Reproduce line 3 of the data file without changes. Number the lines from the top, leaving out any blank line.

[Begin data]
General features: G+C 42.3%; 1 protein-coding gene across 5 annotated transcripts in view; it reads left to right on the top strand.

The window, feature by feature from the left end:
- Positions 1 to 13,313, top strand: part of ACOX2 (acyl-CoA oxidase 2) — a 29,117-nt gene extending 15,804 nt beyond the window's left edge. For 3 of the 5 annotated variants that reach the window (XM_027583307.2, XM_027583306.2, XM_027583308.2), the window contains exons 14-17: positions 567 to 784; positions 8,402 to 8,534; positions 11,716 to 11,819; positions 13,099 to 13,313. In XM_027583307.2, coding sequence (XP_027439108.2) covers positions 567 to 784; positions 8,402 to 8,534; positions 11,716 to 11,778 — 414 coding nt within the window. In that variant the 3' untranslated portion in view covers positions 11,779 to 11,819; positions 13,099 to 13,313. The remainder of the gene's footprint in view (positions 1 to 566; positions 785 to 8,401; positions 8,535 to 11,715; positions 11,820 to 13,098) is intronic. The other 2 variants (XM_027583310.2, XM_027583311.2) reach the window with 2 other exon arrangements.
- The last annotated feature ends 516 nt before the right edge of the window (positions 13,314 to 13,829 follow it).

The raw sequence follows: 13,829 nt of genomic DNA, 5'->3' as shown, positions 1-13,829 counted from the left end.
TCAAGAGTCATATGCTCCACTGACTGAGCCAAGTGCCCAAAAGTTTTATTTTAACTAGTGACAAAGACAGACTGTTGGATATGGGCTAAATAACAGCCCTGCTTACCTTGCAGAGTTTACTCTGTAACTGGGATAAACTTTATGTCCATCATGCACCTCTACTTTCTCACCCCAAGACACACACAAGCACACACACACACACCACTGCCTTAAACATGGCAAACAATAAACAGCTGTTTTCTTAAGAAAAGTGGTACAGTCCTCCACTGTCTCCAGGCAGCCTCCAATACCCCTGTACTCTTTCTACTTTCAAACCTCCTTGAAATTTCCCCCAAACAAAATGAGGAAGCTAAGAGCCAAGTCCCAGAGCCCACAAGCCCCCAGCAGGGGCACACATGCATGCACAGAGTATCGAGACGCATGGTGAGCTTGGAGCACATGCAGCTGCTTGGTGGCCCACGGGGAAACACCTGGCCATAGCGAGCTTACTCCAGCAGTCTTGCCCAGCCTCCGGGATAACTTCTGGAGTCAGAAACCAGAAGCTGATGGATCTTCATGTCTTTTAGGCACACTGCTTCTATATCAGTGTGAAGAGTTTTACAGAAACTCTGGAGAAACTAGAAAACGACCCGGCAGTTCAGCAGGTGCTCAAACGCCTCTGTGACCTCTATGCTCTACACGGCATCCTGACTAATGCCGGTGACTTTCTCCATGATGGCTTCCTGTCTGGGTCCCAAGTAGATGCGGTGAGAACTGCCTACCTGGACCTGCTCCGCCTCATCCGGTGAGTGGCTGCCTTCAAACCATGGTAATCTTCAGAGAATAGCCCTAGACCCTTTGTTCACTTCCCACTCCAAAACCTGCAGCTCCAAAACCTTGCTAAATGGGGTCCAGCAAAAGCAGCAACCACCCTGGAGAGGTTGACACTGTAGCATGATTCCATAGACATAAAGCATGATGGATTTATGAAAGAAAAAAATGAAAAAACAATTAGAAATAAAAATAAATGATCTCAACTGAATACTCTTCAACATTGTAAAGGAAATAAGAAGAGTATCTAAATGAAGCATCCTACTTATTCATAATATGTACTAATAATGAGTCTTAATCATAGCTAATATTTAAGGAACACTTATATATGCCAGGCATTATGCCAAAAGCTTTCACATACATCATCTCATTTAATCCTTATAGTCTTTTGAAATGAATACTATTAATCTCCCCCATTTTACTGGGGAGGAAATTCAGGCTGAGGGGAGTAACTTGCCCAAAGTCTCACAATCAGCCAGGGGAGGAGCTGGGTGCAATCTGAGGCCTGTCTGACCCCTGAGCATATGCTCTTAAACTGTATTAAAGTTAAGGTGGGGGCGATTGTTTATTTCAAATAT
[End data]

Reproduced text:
- Positions 1 to 13,313, top strand: part of ACOX2 (acyl-CoA oxidase 2) — a 29,117-nt gene extending 15,804 nt beyond the window's left edge. For 3 of the 5 annotated variants that reach the window (XM_027583307.2, XM_027583306.2, XM_027583308.2), the window contains exons 14-17: positions 567 to 784; positions 8,402 to 8,534; positions 11,716 to 11,819; positions 13,099 to 13,313. In XM_027583307.2, coding sequence (XP_027439108.2) covers positions 567 to 784; positions 8,402 to 8,534; positions 11,716 to 11,778 — 414 coding nt within the window. In that variant the 3' untranslated portion in view covers positions 11,779 to 11,819; positions 13,099 to 13,313. The remainder of the gene's footprint in view (positions 1 to 566; positions 785 to 8,401; positions 8,535 to 11,715; positions 11,820 to 13,098) is intronic. The other 2 variants (XM_027583310.2, XM_027583311.2) reach the window with 2 other exon arrangements.